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Puerto Rico: The 51st State?

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Puerto Rico: The 51st State?


Puerto Rico: The 51st State?

Puerto Rico: The 51st State?

  • Download
  • <iframe src="" width="100%" height="290" frameborder="0" scrolling="no" title="NPR embedded audio player">
  • Transcript

Puerto Rico could become the 51st state in the U.S. Last week, the House approved a bill that would give Puerto Ricans a chance to vote on whether the island should become a state, seek independence or retain its current commonwealth status. The measure now moves to the Senate for consideration. Host Michel Martin speaks to Univision Washington Correspondent Fernando Pizarro about the bill and its delicate cultural implications.


Now back to this side of the Atlantic. Puerto Rico's relationship with the United States might be headed for a major change. A week ago, the House approved a bill that would give Puerto Ricans a chance to vote on whether the island should become a state, seek independence or retain its current commonwealth status. The bill now moved to the Senate for consideration.

Now this sounds like a simple question, but it is not. Just a decision to hold the vote sparked a furious reaction in some quarters. So we've called on Univision correspondent Fernando Pizarro to help explain the bill and what's at stake and why this is such an ongoing issue and he's with us now in our Washington, D.C. studio. Welcome, thanks for joining us.

Mr. FERNANDO PIZARRO (Correspondent, Univision): Thank you, Michel, for having me.

MARTIN: This is a perennial topic of discussion on the island, why is that?

Mr. PIZARRO: This is a topic that comes back over and over again. Puerto Rico has held four votes in the past. The first one in 1967, then another one in 1991, 1993 and the last one in 1998. That was the last time there was congressional action, an actual vote on the floor to pass this. In the Senate, they actually passed a sense of the Senate, not a bill. But that prompted the last time Puerto Ricans voted on this. But this is a big issue (unintelligible) used to.

MARTIN: But why?

Mr. PIZARRO: Because we have to understand this in Puerto Rican political terms. Puerto Ricans identify themselves as Democrats and Republicans. However, we have to look within Puerto Rican politics. There are three major parties. Now a fourth one has been formed, though we're just going to touch on the ones in power right now. There's one which is the New Progressive Party, which is in power, holds the governorship and the nonvoting delegate here in Congress called the resident commissioner.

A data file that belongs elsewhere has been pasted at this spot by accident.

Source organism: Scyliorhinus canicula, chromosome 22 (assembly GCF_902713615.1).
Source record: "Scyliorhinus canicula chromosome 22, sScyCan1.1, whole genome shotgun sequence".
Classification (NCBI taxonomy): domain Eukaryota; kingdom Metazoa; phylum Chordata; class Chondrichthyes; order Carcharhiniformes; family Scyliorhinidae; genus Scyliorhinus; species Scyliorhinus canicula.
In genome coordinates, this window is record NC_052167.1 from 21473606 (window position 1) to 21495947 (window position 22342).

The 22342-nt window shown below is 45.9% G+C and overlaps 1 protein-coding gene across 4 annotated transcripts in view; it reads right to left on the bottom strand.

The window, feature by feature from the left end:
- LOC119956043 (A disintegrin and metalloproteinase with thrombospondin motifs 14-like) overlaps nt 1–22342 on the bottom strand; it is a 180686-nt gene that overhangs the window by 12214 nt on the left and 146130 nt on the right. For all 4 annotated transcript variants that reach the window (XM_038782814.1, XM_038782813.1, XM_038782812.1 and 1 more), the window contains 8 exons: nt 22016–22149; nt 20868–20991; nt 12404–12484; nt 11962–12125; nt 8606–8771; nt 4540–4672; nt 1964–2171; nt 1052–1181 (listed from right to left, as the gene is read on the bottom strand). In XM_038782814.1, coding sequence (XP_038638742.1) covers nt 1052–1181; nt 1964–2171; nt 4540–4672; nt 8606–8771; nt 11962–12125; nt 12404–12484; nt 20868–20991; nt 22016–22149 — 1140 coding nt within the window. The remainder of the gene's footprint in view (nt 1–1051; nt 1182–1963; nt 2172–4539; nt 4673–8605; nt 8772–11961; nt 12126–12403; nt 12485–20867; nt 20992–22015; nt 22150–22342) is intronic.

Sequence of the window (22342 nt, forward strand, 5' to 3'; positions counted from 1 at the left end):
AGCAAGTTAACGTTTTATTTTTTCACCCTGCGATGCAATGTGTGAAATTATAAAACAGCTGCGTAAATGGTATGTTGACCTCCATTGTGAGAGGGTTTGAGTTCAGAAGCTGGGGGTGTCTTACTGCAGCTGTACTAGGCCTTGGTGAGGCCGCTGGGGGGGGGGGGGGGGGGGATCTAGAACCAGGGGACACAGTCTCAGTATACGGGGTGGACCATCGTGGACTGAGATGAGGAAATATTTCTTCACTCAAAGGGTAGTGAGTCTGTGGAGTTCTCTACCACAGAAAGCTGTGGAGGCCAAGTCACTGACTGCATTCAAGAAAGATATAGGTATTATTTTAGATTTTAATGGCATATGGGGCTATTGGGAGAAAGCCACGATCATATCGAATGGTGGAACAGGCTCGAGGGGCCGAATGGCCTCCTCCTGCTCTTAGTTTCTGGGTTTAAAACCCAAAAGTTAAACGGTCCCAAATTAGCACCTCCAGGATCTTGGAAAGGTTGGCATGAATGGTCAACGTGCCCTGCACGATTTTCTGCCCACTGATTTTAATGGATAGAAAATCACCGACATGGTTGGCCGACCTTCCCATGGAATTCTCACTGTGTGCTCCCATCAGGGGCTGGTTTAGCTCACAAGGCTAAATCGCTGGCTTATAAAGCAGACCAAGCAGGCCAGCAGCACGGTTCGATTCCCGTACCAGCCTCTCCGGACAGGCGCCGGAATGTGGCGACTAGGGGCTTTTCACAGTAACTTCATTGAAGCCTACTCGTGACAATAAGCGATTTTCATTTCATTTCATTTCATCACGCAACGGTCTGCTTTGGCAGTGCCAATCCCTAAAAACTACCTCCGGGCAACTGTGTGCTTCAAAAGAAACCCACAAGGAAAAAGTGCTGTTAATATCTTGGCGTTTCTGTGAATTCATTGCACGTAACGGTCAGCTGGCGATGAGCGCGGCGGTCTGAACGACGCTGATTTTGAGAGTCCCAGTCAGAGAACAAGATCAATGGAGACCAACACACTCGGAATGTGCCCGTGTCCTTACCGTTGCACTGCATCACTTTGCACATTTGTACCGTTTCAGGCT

And then there is the popular Democratic Party and then the Independence Party, with this one, of course, their position is very clear. The New Progressive Party favors statehood. The popular Democratic Party wants commonwealth, things to stay the same or maybe an enhanced way of commonwealth. Now that the PNP, the New Progressive Party is in power, they've been pushing since the now governor was resident commissioner between 2004 and 2008, they've been pushing for Congress to promote a law again that would create another referendum.

MARTIN: Well, Puerto Rico is not the only entity that is debating its status. The District of Columbia, for example, has been in this perpetual debate because residents of the district, unlike those of Puerto Rico, pay federal income taxes. But like the residents of Puerto Rico, don't have representation in the Congress. So it's an issue, it's an ongoing issue there. The rallying cry here is taxation without representation. What's the issue in Puerto Rico? Why what's the sort of the driving force? And do you have any sense of what's the where's public opinion on this?

Mr. PIZARRO: Well, public opinion in Puerto Rico is fiercely divided on this. The last time there was a referendum, the none of the above option won. So that shows you that there's no clear majority. Of course, each party claims that there is a clear majority on this. But there is a national identity issue here at stake. If Puerto Rico became a state, it would be a political force to be reckoned with. It would have two senators and then up to six members of Congress.